Opinion Article: "Social and corporate responsibility: humanizing companies and leading by example."
As a society, sustainability is becoming one of our top priorities. There are numerous beneficial practices in everyday communities that demand more attention, from environmental protection to safeguarding social, labor, and economic rights. These reasons are no longer even a choice for companies. So-called "social and corporate responsibility" is a requirement for both good health and the success of businesses, just as earnings.
There are several initiatives we can and must promote to establish more conscientious organizations, but there is no magic formula for supporting sustainable corporate policies.
In terms of the environment, it is easy to recall actions as simple as encouraging the donation of work equipment, making recycling stations available, using more energy-efficient lighting with LED technology, or renewing the fleet of company vehicles with an emphasis on electric mobility. In the social sphere, we can emphasize, for instance, the motivation to engage staff in volunteer efforts to address issues like poverty or social exclusion, the promotion of employability by establishing connections between staff members and young students, and the support of diversity (social and cultural) in the workplace.
The examples given are but a sample of the countless actions that businesses can take to develop a corporate culture that is more sustainable and inclusive. And let’s not kid ourselves: following a checklist of best practices won't make a company more responsible.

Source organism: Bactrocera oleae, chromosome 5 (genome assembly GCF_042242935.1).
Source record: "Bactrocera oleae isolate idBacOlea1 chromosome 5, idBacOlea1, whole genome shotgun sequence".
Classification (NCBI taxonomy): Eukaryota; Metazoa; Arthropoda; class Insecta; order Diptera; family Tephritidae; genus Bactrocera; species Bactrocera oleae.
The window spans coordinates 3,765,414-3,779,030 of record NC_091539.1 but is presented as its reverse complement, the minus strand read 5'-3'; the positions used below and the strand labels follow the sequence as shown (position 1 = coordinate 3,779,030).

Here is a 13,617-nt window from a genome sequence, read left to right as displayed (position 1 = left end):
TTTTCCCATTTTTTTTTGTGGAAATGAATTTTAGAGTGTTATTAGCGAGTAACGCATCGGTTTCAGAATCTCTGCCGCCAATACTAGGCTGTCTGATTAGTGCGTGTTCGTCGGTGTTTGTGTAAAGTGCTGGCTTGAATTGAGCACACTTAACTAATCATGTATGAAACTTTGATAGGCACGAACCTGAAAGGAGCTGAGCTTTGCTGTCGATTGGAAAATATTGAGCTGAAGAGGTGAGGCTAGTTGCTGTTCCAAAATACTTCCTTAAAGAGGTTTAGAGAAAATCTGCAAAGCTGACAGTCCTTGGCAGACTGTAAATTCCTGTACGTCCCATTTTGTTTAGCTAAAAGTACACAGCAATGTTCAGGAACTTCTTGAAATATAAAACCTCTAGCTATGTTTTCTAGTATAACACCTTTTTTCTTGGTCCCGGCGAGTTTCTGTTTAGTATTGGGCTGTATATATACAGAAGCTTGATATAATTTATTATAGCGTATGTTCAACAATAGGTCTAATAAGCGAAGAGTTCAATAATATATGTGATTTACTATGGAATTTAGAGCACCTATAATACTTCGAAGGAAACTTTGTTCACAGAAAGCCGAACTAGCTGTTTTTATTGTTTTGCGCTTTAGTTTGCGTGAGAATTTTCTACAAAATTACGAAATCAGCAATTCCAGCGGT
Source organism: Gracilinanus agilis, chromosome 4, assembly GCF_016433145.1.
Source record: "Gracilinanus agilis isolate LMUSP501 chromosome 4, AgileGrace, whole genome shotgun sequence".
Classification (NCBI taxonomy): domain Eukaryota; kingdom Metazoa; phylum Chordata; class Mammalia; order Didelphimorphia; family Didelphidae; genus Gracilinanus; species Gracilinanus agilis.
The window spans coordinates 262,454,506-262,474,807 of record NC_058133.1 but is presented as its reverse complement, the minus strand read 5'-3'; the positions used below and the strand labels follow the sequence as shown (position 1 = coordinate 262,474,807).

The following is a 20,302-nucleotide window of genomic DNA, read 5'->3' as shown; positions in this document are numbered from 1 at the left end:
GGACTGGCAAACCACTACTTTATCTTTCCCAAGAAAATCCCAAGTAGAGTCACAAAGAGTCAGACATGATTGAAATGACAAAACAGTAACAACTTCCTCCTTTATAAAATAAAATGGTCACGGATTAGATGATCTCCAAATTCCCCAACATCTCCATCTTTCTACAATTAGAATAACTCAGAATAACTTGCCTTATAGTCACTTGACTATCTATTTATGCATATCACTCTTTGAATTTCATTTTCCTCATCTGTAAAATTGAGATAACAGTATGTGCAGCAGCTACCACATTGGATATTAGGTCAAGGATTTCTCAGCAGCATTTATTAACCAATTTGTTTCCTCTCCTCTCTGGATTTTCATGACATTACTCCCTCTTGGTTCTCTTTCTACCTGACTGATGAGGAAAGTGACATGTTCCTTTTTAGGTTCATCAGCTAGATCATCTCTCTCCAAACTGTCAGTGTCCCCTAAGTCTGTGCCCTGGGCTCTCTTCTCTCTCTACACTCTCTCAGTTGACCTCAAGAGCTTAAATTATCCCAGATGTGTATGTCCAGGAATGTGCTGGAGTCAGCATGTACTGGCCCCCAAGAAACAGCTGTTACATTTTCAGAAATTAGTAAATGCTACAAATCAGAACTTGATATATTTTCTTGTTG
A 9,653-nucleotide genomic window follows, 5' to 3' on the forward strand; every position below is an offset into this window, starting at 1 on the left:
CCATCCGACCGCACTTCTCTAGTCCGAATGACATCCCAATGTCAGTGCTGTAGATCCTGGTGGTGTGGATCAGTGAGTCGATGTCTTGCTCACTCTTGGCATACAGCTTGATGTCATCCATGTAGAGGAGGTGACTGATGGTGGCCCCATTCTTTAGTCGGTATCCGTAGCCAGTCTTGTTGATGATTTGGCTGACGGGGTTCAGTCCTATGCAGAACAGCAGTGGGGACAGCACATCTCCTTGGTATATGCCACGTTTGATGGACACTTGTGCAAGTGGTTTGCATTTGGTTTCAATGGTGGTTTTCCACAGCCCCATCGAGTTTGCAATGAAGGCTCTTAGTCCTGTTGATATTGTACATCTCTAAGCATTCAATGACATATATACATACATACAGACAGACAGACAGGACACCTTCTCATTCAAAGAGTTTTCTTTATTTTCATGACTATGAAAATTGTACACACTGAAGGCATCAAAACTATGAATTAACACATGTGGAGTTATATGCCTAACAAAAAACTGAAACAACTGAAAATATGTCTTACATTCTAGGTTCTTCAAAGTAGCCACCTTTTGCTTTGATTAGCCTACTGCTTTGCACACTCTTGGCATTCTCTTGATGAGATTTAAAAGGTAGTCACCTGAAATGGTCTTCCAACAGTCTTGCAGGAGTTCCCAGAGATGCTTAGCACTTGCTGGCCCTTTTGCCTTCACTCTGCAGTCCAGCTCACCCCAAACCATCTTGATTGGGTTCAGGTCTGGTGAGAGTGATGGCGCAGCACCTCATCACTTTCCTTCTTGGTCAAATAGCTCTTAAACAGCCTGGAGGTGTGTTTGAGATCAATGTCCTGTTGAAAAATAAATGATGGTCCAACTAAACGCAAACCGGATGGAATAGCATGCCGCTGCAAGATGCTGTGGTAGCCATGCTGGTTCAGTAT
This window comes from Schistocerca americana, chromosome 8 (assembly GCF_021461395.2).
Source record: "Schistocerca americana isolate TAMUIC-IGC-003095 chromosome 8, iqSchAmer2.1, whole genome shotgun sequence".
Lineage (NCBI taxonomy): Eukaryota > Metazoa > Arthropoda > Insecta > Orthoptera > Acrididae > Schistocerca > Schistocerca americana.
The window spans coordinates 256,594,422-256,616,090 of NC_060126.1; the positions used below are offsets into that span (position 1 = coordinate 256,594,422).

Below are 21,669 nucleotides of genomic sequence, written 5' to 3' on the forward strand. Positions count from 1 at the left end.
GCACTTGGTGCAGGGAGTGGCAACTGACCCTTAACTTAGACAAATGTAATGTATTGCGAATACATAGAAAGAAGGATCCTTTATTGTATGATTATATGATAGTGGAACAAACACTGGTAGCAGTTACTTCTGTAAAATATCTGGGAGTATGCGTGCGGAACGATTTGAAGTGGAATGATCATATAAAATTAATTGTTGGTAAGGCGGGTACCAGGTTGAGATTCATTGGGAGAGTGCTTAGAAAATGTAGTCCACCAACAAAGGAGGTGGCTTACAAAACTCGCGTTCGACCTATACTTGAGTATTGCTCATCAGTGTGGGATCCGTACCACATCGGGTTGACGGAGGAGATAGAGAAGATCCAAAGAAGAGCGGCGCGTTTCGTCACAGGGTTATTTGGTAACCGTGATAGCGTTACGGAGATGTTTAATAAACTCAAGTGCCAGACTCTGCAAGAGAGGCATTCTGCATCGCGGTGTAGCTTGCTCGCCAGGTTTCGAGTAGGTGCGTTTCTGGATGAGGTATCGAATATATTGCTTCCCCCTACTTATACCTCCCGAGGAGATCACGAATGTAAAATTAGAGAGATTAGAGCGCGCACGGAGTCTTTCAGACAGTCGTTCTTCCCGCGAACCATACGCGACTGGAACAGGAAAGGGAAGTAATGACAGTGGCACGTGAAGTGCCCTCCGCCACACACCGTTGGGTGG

The identity and culture of companies should include sustainability, which requires constant participation from all parties: clients, partners, and staff. It is the only way i to humanize company management, provide a coherent and integral structure, and offer an example of a more conscious and synchronized leadership with a progressing society that is more ecological, happier, and more sustainable.
Other advantages naturally develop, including new business prospects, increased internal and external recognition, elevated satisfaction at work, and the attraction and retention of new clients and staff.
Although there is still a long way to go, Portuguese companies should endeavor. The most crucial thing is to remember that corporate responsibility is not a method of advertising or self-promotion. In truth, it is a vital competency that must be ingrained in every company's DNA.
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